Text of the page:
Stop Telling, Start Asking

June 2014, by So-Young Kang

Leaders often feel that their role is to give directions and ‘tell’ people what they need to do. I have coached a number of CEO’s who would role play conversations with me where they essentially are telling their subordinate what their expectations are, where they have fallen short or explaining why this is important. While there is value in setting expectations and sharing your perspectives and views, there is a time for ‘telling’ and a time for ‘asking.

Here are some indications that you may want to try a different technique. You feel you have explained yourself for the nth time. You don’t seem to be getting through. The behaviour continues. You are both frustrated.

When you are in this situation, you may want to try the power of asking questions. But before you ask the questions, your mindset and beliefs on how you approach the situation are most critical. Here are some ways to get yourself into a mindset that will foster communication.

  • Start from a place of curiosity to understand why the miscommunication could be taking place. Where is he/she coming from? What assumptions is the other person making? It may seem obvious to you, but why isn’t it obvious to the other person?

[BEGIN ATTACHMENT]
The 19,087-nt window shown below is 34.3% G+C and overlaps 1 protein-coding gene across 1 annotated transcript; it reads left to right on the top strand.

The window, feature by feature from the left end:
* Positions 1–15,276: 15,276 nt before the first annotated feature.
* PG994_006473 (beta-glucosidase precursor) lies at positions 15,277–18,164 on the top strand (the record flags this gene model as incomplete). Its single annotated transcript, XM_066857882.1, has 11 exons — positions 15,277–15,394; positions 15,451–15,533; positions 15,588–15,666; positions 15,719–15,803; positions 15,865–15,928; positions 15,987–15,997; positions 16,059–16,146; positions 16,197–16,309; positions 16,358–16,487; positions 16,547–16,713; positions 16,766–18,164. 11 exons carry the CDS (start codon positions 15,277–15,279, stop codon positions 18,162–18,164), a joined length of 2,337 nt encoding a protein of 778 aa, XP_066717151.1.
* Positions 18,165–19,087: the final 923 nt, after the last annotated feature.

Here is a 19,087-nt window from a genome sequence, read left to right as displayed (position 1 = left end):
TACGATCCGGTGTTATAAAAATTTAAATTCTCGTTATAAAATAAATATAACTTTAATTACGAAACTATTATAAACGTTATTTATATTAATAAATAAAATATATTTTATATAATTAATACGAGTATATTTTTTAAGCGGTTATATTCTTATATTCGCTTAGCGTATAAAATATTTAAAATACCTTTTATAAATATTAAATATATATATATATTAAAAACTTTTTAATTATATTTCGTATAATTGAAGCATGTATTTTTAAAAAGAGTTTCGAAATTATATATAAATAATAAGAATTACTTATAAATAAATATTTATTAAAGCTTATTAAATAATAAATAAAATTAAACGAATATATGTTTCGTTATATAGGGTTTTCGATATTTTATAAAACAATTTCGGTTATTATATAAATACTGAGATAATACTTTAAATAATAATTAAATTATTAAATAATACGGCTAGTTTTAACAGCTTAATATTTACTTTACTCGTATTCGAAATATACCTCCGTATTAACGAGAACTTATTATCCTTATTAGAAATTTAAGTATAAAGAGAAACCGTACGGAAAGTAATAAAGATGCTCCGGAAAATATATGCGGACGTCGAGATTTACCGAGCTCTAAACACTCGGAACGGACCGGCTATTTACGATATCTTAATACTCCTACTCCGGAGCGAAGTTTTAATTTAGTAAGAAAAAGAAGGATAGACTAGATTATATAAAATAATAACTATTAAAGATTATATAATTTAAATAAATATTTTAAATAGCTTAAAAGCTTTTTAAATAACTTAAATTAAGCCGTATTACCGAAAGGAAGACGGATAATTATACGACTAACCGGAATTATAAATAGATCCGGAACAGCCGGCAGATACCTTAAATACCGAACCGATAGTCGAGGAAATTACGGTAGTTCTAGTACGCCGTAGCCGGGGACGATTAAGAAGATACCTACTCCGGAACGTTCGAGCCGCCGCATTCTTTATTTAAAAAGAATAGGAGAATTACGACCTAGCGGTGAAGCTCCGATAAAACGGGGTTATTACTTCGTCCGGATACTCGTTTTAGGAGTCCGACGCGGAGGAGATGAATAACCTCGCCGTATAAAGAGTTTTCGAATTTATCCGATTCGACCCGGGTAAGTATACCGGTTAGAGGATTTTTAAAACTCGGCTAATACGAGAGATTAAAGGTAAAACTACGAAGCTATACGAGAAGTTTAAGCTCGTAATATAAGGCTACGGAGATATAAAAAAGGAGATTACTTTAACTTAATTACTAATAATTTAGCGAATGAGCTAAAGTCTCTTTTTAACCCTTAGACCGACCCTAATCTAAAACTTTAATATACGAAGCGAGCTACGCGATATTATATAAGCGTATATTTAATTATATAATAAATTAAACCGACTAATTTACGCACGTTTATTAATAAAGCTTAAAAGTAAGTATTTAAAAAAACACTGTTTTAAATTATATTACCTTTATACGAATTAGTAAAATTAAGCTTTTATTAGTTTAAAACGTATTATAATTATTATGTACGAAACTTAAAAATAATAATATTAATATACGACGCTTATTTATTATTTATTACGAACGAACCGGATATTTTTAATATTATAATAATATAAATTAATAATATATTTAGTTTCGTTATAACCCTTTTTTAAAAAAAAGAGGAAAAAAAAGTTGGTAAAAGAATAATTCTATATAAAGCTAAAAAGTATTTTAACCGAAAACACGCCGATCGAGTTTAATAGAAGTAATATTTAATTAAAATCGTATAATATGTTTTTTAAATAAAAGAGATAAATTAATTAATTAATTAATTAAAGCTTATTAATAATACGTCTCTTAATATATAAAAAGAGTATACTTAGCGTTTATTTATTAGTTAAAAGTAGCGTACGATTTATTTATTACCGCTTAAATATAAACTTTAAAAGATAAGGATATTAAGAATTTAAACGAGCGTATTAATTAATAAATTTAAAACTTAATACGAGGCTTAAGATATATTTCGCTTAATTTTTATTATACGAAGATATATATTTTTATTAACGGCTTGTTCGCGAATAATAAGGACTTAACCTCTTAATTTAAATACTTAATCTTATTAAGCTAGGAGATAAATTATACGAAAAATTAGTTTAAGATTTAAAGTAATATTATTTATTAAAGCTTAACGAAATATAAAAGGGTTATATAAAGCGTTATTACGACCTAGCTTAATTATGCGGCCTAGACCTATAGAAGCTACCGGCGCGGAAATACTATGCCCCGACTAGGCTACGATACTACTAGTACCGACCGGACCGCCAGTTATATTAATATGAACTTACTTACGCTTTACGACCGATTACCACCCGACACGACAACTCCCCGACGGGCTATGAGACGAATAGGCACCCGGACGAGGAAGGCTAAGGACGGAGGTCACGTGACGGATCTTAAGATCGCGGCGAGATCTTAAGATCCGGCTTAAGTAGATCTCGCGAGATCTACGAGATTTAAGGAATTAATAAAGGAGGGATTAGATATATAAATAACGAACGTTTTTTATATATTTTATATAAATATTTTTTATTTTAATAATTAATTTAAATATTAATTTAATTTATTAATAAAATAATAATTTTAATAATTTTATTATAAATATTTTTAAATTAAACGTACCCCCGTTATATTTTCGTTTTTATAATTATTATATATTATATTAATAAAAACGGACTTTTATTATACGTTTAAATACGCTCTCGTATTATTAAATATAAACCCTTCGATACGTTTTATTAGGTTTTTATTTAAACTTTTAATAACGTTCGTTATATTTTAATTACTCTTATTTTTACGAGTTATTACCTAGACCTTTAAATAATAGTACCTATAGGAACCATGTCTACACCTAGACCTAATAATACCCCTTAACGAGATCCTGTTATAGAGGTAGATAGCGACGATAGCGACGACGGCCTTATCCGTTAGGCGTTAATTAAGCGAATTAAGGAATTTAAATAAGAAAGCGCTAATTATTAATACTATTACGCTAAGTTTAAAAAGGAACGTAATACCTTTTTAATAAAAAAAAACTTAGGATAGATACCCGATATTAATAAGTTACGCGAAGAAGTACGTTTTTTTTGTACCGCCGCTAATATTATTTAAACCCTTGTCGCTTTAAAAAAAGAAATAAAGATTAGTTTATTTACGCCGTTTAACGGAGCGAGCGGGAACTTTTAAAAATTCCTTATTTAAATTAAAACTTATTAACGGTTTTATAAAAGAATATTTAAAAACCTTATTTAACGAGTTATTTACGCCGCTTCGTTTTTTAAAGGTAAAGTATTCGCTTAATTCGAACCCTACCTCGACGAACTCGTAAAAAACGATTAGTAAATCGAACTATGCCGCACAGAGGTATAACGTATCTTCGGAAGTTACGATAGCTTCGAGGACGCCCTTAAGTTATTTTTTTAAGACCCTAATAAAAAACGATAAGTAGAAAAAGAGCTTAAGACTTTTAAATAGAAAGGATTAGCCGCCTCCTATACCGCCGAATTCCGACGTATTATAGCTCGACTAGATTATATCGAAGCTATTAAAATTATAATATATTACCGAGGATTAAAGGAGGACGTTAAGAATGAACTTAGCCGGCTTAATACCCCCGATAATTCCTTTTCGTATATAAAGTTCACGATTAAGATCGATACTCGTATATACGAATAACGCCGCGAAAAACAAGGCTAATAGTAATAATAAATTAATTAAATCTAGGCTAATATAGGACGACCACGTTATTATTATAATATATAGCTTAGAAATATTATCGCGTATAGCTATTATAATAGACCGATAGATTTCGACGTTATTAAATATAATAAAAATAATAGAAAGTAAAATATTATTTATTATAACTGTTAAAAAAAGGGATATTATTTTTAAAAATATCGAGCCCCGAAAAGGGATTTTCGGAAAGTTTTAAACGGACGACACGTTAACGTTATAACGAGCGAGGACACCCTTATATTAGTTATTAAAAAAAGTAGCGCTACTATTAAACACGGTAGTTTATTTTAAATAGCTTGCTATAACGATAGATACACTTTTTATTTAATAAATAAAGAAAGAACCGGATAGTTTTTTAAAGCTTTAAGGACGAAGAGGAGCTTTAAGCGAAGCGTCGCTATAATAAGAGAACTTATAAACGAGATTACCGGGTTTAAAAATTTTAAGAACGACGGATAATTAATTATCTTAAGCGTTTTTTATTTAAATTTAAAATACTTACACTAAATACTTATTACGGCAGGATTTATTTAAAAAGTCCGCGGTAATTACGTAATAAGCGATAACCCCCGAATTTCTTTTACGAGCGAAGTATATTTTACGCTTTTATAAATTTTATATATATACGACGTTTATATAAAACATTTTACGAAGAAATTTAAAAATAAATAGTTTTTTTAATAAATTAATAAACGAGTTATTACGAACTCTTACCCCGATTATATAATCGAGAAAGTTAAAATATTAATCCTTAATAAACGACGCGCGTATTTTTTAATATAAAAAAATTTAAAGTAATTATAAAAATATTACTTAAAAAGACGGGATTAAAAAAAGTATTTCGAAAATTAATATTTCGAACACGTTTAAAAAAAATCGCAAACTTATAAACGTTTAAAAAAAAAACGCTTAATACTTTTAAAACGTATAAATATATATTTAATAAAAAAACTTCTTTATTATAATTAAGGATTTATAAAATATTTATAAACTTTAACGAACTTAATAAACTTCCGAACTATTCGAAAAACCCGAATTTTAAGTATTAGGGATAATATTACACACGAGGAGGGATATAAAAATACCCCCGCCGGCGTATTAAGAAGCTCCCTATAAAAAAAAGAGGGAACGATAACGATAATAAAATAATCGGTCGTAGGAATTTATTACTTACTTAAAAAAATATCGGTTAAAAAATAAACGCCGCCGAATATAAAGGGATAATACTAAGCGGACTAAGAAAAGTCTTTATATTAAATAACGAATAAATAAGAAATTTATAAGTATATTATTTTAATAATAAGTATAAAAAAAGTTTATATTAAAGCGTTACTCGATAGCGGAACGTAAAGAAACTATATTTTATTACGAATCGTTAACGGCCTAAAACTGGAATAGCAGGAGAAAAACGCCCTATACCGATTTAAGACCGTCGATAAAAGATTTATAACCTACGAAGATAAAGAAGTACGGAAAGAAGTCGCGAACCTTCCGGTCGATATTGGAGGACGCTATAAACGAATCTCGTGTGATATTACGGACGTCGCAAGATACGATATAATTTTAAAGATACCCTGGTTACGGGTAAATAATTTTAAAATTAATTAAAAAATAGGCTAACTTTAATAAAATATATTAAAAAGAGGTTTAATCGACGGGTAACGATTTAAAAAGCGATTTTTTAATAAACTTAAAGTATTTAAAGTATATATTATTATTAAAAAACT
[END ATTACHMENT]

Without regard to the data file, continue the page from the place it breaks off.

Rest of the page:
• Assume the best in the other person. If the person was an idiot, then you would likely not have hired the person. So if you assume that the person wants to do a good job and agree with my belief that people don’t wake up in the morning wanting to do a bad job, then be open to understanding where the person is coming from.

This thinking is consistent with principles of appreciative inquiry which believes that if you focus on the positive intentions and motivations, you are more likely to produce positive outcomes. This can include better business outcomes, stronger relationships, more effective communications and more creative solutions.

Here are some questions to help you have more powerful 2-way communications:

  • Here are some things I observed. Can you help me understand where you were coming from?
  • When we last spoke, I walked away with this understanding.What was your understanding? How did you interpret what was most important?
  • What is important to you in this context? How can we align our interests towards a successful outcome?

There are many more powerful questions we can use. Please share your powerful questions with the broader community.